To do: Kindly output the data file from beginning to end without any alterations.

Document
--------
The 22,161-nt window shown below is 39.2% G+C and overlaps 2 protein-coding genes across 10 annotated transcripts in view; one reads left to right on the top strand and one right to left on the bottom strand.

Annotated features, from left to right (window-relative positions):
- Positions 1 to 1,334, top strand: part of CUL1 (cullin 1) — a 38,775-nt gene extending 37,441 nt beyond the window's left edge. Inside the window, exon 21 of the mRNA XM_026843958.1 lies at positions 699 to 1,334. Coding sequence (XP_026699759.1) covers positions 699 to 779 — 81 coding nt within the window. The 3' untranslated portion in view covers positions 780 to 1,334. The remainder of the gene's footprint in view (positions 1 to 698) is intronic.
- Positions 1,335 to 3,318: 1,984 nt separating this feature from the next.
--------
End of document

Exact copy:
The 22,161-nt window shown below is 39.2% G+C and overlaps 2 protein-coding genes across 10 annotated transcripts in view; one reads left to right on the top strand and one right to left on the bottom strand.

Annotated features, from left to right (window-relative positions):
- Positions 1 to 1,334, top strand: part of CUL1 (cullin 1) — a 38,775-nt gene extending 37,441 nt beyond the window's left edge. Inside the window, exon 21 of the mRNA XM_026843958.1 lies at positions 699 to 1,334. Coding sequence (XP_026699759.1) covers positions 699 to 779 — 81 coding nt within the window. The 3' untranslated portion in view covers positions 780 to 1,334. The remainder of the gene's footprint in view (positions 1 to 698) is intronic.
- Positions 1,335 to 3,318: 1,984 nt separating this feature from the next.